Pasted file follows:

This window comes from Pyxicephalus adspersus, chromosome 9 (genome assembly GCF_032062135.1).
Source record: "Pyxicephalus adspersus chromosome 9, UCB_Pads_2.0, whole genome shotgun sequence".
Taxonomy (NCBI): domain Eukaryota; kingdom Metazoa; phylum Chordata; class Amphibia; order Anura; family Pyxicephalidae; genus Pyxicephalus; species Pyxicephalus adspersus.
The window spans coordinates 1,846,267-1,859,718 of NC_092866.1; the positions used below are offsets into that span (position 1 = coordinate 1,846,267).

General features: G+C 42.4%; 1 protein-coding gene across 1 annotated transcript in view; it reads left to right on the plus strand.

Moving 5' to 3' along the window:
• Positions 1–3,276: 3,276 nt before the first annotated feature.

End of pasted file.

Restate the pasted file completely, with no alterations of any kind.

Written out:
This window comes from Pyxicephalus adspersus, chromosome 9 (genome assembly GCF_032062135.1).
Source record: "Pyxicephalus adspersus chromosome 9, UCB_Pads_2.0, whole genome shotgun sequence".
Taxonomy (NCBI): domain Eukaryota; kingdom Metazoa; phylum Chordata; class Amphibia; order Anura; family Pyxicephalidae; genus Pyxicephalus; species Pyxicephalus adspersus.
The window spans coordinates 1,846,267-1,859,718 of NC_092866.1; the positions used below are offsets into that span (position 1 = coordinate 1,846,267).

General features: G+C 42.4%; 1 protein-coding gene across 1 annotated transcript in view; it reads left to right on the plus strand.

Moving 5' to 3' along the window:
• Positions 1–3,276: 3,276 nt before the first annotated feature.